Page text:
As the dog days of summer arrive, the longing for football becomes all the more intense. Well, we here at CSNChicago.com are here to provide you with a summertime football fix. Over 40 days, CSN's Vinnie Duber will have 40 posts pondering the biggest questions heading into the 2014 Big Ten football season — the B1G 40 questions. Be sure to check out the entire B1G 40 series at csnchicago.com/big-ten.
Can Bo Pelini put the “blackshirts” back on the Husker defense?
Nebraska wore black alternate jerseys in last season’s home game against UCLA. The “blackshirts” have long been revered as a symbol of defensive prowess in Lincoln. But that day against the Bruins, the Husker defense did not measure up to the symbol. Pelini’s bunch was torched in an absolute meltdown that saw Nebraska blow a 21-3 lead and lose, 41-21.
That game proved the unfortunate key game of the Huskers’ season, one that was fraught with turmoil surrounding the job status of Pelini, who was the constant target of fans and observers who lamented the fact that Nebraska is no longer one of college football’s national powers. Pelini didn’t return the Huskers to national prominence, but he did his best to silence the doubters, turning in the sixth nine-win season since he arrived in Lincoln and winning the Gator Bowl over the SEC’s Georgia Bulldogs, one of just a couple Big Ten teams to claim bowl victories last season. His impassioned midseason “fire me” postgame speech helped, as did a vote of confidence from the Nebraska administration.
But while Pelini personally weathered that storm, his defense continued to play much like it did in that September game against UCLA. There were the 465 total yards allowed to South Dakota State, the 34 points allowed in a loss to Minnesota, the 24 points allowed to Northwestern in a game that would’ve been a loss if not for that Hail Mary, the 41-point pounding delivered by Michigan State and the 38 points allowed to Iowa (no offensive juggernaut) in the regular-season-finale loss.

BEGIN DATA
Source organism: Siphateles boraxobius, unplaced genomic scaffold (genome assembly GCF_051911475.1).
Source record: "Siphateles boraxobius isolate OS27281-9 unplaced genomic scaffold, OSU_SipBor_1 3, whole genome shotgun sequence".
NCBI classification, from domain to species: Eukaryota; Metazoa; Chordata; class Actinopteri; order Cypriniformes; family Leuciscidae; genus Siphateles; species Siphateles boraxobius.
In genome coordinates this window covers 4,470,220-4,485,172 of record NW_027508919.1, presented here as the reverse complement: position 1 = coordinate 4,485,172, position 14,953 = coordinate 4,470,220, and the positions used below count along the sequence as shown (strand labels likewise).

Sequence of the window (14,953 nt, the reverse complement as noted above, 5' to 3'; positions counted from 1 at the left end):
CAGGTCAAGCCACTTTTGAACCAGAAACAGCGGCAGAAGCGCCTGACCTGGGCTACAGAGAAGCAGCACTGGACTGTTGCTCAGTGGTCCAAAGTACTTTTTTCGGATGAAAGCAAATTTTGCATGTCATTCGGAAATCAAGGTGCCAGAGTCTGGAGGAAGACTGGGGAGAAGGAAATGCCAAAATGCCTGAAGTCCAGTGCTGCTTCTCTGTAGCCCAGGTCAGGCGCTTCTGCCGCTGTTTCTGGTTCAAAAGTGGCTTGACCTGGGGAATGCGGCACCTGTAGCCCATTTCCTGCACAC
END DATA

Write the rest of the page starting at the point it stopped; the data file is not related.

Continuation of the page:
Nebraska ranked sixth in the conference in points allowed (24.8 per game) and seventh in rush defense (156.2 yards per game). The numbers aren’t terrible, but this is a program that sees itself competing for championships. And those numbers do not a championship-caliber defense make.
The Huskers hope to improve upon that significantly in 2014, and they have a couple big-time playmakers that might help them do just that. It starts on the defensive line with defensive end Randy Gregory. No one in the Big Ten had more sacks than Gregory and his 10.5, and his 17 tackles for loss ranked second in the conference. He also forced a fumble and took an interception back for a touchdown. His pass-rushing ability should couple nicely with the great safety play of Corey Cooper, a Proviso East product. He was the Huskers’ leading tackler with 91, and he also had five tackles for loss, two sacks, a forced fumble and an interception. Cooper will have to come up big to keep the Huskers’ pass defense going, as he’ll be the openly returning starter.
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Meanwhile, the rush defense figures to improve without too many replacements needing to be made. Nebraska’s five leading tacklers from a season ago all return, including all three starting linebackers.
Unfortunately for those itching for Nebraska to get back to the top of the rankings, the overall outlook doesn’t look much different from last season. The Huskers will have tough road contests in Big Ten play, traveling to play Michigan State, Northwestern, Wisconsin and Iowa.
But, the couple big names on the defensive side of the ball plus some additional experience up front out to help the defense be better in 2014. Will it be blackshirt worthy? That remains to be seen.